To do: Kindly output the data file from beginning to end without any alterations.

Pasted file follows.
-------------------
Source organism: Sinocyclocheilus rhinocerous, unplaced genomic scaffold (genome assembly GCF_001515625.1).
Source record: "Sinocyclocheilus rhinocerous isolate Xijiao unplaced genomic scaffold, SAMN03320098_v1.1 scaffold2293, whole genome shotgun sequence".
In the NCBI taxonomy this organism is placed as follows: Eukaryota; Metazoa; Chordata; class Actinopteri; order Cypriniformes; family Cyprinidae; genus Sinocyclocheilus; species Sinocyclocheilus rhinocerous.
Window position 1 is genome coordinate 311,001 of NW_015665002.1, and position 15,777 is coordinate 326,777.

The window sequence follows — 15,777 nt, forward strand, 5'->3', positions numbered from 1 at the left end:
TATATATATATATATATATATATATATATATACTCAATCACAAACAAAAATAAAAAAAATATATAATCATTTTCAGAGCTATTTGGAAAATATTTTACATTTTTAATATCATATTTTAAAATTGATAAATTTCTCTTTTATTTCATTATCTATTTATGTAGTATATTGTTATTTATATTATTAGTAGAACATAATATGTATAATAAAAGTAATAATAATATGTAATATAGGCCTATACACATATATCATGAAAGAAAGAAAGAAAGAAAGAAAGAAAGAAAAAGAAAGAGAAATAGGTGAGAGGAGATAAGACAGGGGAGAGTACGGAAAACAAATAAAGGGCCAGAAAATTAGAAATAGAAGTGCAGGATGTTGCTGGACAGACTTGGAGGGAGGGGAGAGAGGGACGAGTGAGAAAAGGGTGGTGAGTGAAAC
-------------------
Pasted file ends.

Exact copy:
Source organism: Sinocyclocheilus rhinocerous, unplaced genomic scaffold (genome assembly GCF_001515625.1).
Source record: "Sinocyclocheilus rhinocerous isolate Xijiao unplaced genomic scaffold, SAMN03320098_v1.1 scaffold2293, whole genome shotgun sequence".
In the NCBI taxonomy this organism is placed as follows: Eukaryota; Metazoa; Chordata; class Actinopteri; order Cypriniformes; family Cyprinidae; genus Sinocyclocheilus; species Sinocyclocheilus rhinocerous.
Window position 1 is genome coordinate 311,001 of NW_015665002.1, and position 15,777 is coordinate 326,777.

The window sequence follows — 15,777 nt, forward strand, 5'->3', positions numbered from 1 at the left end:
TATATATATATATATATATATATATATATATACTCAATCACAAACAAAAATAAAAAAAATATATAATCATTTTCAGAGCTATTTGGAAAATATTTTACATTTTTAATATCATATTTTAAAATTGATAAATTTCTCTTTTATTTCATTATCTATTTATGTAGTATATTGTTATTTATATTATTAGTAGAACATAATATGTATAATAAAAGTAATAATAATATGTAATATAGGCCTATACACATATATCATGAAAGAAAGAAAGAAAGAAAGAAAGAAAGAAAAAGAAAGAGAAATAGGTGAGAGGAGATAAGACAGGGGAGAGTACGGAAAACAAATAAAGGGCCAGAAAATTAGAAATAGAAGTGCAGGATGTTGCTGGACAGACTTGGAGGGAGGGGAGAGAGGGACGAGTGAGAAAAGGGTGGTGAGTGAAAC